Ordinal Number 1st Written Out in Words, Indicates Position or Order. Number Converted to Words in US American English in 8 Letter Cases
Ordinal number 1st written out in words, in (US) American English
Letter case 1 of 8 1st written out in: lowercase all lowercase letters:
Letter case 2 of 8 1st SPELLED OUT IN: UPPERCASE ALL UPPERCASE LETTERS:
Letter case 3 of 8 1st Converted to: Title Case Capital Letters at the Beginning of Words:
Letter case 4 of 8 1st: Sentence case Capital letter to start the sentence:
Letter case 5 of 8 1st: Start Case Capital Letters At The Beginning Of All Words:
Letter case 6 of 8 1st: camelCase Spaces and punctuation removed, first letter lower case, subsequent words first letters uppercase:
Letter case 7 of 8 1st: hyphen-case punctuation - removed spaces - replaced - by - hyphens:
Letter case 8 of 8 1st: snake_case punctuation _ removed spaces _ replaced _ by _ underscores:
The ordinal number 1st, written out in: 'lowercase', 'UPPERCASE', 'Title Case', 'Sentence case', 'Start Case', 'camelCase', 'hyphen-case' and 'snake_case'.
Notes on Letter Cases used to write out in words the number above:
1: Lowercase: only lowercase letters are used. Example: 'seventy-six and two tenths'.
2: Uppercase: only uppercase letters are used. Example: 'SEVENTY-SIX AND TWO TENTHS'.
3. Title Case: first letter of each word is capitalized, except for certain short words, such as articles, conjunctions and short prepositions, 'a', 'an', 'the', 'and', 'but', 'for', 'at', 'by', 'to', 'or', 'in', etc. Example: 'Seventy-Six and Two Tenths'.
4. Sentence case: only the first letter of the first word is capitalized. Example: 'Seventy-six and two tenths'.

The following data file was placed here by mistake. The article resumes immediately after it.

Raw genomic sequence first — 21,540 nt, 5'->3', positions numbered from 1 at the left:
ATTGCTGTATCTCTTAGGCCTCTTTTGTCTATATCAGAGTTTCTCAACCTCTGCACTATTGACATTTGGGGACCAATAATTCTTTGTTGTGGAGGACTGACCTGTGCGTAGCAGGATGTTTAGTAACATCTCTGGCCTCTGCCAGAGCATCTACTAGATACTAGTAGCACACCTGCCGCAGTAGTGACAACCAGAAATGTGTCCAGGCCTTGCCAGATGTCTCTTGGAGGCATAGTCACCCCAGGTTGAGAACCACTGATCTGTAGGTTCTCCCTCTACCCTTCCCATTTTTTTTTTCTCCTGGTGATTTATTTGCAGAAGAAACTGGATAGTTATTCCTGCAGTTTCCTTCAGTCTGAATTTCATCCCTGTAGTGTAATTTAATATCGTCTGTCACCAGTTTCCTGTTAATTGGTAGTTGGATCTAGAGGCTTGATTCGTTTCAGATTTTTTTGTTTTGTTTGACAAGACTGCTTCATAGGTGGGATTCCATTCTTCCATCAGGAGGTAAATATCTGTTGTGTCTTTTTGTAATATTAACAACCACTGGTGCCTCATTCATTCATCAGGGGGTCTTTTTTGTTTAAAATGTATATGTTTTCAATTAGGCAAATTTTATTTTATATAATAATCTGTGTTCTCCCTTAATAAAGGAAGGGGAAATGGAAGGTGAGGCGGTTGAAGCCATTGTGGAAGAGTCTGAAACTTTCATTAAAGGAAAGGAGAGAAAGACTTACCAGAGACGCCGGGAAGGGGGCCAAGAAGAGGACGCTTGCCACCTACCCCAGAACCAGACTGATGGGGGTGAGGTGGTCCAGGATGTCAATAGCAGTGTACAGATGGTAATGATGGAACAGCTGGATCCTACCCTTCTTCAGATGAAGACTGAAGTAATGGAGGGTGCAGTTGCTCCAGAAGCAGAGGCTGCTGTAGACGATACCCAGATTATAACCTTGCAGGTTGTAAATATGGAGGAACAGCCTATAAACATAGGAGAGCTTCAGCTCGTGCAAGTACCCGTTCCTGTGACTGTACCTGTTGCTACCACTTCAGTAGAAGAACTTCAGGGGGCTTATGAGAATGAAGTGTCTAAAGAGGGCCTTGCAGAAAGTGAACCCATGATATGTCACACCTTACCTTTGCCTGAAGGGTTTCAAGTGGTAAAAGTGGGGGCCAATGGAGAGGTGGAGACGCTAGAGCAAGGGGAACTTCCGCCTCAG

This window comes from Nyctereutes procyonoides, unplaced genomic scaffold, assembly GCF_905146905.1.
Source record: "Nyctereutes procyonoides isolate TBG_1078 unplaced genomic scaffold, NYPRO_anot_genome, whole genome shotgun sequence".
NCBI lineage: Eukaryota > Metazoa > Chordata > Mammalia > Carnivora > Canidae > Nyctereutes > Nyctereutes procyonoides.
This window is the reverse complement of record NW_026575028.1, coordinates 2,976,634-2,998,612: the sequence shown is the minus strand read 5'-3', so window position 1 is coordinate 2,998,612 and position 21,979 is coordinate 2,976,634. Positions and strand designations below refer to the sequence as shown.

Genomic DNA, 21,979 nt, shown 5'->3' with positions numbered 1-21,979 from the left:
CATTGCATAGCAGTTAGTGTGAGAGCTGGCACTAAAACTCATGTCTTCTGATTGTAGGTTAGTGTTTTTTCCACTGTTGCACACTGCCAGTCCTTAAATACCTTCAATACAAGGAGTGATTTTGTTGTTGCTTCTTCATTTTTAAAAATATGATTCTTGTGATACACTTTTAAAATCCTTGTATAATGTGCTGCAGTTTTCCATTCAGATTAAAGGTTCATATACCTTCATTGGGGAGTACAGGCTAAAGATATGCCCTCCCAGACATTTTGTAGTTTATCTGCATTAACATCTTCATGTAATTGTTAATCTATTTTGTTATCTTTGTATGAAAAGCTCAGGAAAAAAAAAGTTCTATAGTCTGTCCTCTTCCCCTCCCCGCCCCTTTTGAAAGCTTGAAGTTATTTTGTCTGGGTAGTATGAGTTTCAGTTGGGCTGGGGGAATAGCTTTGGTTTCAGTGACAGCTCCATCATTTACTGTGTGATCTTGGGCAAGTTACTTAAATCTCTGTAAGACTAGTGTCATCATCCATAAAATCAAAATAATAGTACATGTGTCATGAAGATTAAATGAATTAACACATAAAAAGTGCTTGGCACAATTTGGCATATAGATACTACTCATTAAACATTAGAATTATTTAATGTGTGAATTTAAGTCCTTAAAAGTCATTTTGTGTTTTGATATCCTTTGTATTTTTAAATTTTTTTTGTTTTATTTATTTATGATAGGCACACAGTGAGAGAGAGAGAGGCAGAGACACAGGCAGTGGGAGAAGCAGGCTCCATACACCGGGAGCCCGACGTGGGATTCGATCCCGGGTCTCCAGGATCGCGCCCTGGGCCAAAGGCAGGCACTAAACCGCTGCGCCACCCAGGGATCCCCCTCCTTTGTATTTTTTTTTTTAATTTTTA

5. Start Case: first letter of each word is capitalized without exception. Example: 'Seventy-Six And Two Tenths'.
6. Camel Case: text has no spaces nor punctuation and first letter of each word is capitalized except for the very first letter in the series. Example: 'seventySixAndTwoTenths'.
Pascal Case: See the Camel Case above, but the first letter is also capitalized. Example: 'SeventySixAndTwoTenths'.
7. Hyphen Case: text has no spaces nor punctuation and the words are delimited by hyphen. Example: 'seventy-six-and-two-tenths'. Hyphen Case can be lowercase or uppercase.
8. Snake Case: text has no spaces nor punctuation and the words are delimited by underscore. Example: 'seventy_six_and_two_tenths'. Snake Case can be lowercase or uppercase.
Notes on Writing Out Numbers:
1: It's correct to hyphenate all compound numbers from twenty-one (21) through ninety-nine (99). The hyphen is the minus sign, as in 'thirty-four' (34).
2: In American English, unlike British English, when writing out natural numbers of three or more digits, the word 'and' is not used after 'hundred' or 'thousand': so it is 'one thousand two hundred thirty-four' and not 'one thousand two hundred and thirty-four'.
3. Do not use commas when writing out in words numbers above 999: so it is 'one thousand two hundred thirty-four' and not 'one thousand, two hundred thirty-four'.
4. Use commas when writing in digits numbers above 999: 1,234; 43,290, etc.
The last 5 ordinal numbers converted (written out) to words in (US) American English
Converter: Write Out Ordinal Numbers in Words in (US) American English
The ordinal numbers, that indicate the position, or the order, in a row, are converted to words in (US) American English in: (1) lowercase (2) UPPERCASE (3) Title Case (4) Sentence case (5) Start Case (6) camelCase (7) Hyphen-Case (8) Snake_Case.
The last 13 ordinal numbers converted (written out) to words in (US) American English